the time of the Spanish Conquest, the Incas had developed over 200 potato varieties).

2. The Colombian flower growers complain ot the conditions imposed on them by the 
flower stem producers. Although Colombia is the second largest flower exporter in the
world, the contracts with the flower stem producers, which are mainly European and North
American, are very restrictive: no local propagation is allowed, and the cost of bonuses is
as high as 20-40%, much higher than the usual tax on other member countries of UPOV
that are also producers. Moreover, the improvements that local growers achieve on imported
flower stems are a property of the owners of the flower stems, due to the inclusion in the 
Decision 345 of the `essentially derived varieties´.This topic on essentially derived plant
varieties raised doubts and questions in general in all the engaged parties, as well as in the
scientific community.

In the case of sorghum, the centres of distribution of germplasmas are based on those in the
United States of America (for example, Texas University). Local companies are allowed to
test the varieties for selection of the best ones, and have the first option for commercialising 
these. Nevertheless, the starting material remains the property of the United States centres and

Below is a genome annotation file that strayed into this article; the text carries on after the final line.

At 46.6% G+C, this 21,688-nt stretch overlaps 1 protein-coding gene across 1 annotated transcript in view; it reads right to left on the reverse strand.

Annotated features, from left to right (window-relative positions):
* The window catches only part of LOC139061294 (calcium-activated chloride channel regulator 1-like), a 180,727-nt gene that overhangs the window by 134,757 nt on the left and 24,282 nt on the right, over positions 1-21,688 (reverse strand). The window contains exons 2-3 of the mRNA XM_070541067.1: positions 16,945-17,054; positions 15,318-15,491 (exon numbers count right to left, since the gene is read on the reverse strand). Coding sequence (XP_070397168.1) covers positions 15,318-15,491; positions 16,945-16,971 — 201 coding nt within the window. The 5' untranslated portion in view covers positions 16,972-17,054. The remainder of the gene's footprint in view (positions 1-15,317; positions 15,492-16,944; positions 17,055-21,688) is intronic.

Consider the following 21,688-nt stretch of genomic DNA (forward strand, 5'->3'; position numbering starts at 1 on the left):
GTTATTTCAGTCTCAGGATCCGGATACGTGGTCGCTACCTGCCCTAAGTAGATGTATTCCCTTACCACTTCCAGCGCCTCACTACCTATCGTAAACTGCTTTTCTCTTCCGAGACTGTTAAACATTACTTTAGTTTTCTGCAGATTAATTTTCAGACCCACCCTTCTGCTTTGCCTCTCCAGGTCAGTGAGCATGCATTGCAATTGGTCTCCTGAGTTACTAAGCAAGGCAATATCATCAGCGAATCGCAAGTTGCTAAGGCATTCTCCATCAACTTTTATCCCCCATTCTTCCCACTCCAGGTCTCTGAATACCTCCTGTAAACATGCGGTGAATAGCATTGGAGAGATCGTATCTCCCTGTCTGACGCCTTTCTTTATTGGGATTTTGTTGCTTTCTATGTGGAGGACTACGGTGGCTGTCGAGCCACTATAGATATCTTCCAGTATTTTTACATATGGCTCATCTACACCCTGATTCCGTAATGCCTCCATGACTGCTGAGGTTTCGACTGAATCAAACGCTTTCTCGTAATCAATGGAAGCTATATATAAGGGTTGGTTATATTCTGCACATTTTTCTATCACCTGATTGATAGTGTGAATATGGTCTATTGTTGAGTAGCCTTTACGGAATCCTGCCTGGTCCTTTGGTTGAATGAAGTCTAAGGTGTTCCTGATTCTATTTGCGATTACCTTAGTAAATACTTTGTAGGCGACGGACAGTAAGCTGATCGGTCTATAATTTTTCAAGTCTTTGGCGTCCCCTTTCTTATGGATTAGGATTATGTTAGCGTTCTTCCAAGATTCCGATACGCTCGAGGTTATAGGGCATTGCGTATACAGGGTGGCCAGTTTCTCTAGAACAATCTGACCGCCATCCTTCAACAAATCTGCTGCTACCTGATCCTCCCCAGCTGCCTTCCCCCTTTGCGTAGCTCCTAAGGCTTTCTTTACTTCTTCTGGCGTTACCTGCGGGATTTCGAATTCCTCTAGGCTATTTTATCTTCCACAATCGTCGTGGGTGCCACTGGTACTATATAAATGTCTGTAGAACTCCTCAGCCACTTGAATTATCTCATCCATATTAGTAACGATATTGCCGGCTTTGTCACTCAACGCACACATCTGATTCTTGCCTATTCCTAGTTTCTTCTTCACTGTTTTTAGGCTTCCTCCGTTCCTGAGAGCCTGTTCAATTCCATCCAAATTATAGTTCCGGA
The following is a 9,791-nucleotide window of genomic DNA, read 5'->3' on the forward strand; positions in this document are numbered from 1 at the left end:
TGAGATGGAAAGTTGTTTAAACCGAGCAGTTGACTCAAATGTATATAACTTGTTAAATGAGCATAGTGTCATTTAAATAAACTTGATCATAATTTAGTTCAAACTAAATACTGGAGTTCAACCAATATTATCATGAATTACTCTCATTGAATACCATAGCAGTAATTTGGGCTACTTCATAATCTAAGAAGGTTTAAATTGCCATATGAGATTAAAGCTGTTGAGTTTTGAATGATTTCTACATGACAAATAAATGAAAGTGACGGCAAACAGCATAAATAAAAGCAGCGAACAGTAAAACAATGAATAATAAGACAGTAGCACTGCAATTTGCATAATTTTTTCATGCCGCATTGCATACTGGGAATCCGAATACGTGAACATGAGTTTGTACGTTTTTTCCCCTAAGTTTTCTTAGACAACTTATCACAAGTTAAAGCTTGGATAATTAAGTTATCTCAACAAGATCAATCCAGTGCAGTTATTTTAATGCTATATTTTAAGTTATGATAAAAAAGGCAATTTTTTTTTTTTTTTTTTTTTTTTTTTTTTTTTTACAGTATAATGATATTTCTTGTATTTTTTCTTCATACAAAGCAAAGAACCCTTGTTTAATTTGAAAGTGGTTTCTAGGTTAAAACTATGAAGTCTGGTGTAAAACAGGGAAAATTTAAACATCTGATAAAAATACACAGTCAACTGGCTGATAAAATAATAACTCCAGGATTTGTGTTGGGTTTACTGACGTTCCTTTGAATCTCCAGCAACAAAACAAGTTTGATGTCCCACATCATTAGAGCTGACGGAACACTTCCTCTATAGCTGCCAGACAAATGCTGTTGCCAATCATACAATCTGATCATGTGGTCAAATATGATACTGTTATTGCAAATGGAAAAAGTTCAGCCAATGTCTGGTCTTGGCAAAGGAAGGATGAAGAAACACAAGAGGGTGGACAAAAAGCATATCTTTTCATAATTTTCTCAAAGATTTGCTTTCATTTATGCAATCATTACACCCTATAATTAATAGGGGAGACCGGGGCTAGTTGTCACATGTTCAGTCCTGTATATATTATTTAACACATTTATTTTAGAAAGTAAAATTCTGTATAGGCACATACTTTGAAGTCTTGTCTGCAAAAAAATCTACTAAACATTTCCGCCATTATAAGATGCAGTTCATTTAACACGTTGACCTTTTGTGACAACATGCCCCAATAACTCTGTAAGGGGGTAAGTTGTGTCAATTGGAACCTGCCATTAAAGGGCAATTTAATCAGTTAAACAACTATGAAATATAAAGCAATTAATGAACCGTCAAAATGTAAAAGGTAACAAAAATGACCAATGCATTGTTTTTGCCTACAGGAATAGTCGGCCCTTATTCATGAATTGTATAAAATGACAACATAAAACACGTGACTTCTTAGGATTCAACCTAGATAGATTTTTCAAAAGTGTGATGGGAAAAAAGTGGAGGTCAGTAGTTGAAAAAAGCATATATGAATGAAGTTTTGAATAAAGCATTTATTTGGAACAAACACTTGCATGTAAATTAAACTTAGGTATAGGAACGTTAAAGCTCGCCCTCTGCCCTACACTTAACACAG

the local companies will have to pay the corresponding bonus (royalties) to them. In some
sectors the perception is that foreign companies are not very much interested in developing
new varieties in Colombia or elsewhere in Latin American countries; they prefer to export
the improvements that have been developed in their mother-houses.

3. The use of  `landraces´ is a very sensitive one in countries with a high biodiversity as the
tropical countries. The problem is not only international, since some national companies
operate under the same philosophy: why should the community or individual who is a
source or obtain a variety be rewarded for it? In the area of ornamental plants, a few examples
exist where native Andean flowers have been improved by North American companies and
now have to be brought to these companies to be cultured in their native countries.

Conversely, one example of a concerted effort of collecting varieties all over the world is the
CIAT (Centro Internacional de Agronomia Tropical) close to Cali (Colombia) together with
the Embrapa (Brazil), where the yucca (manioc) germplasm is the biggest in the world and is 
a source of genes for development of new varieties, hopefully better adapted to local climatic 

* Source: F. Moreno, M.F. Rueda, R. Alvarado, Impacto de la Legislación sobre Derechos 
de Obtenciones Vegetales en Colombia, Technos, Fundación Andina para el Dessarrollo
Technológico, 1994.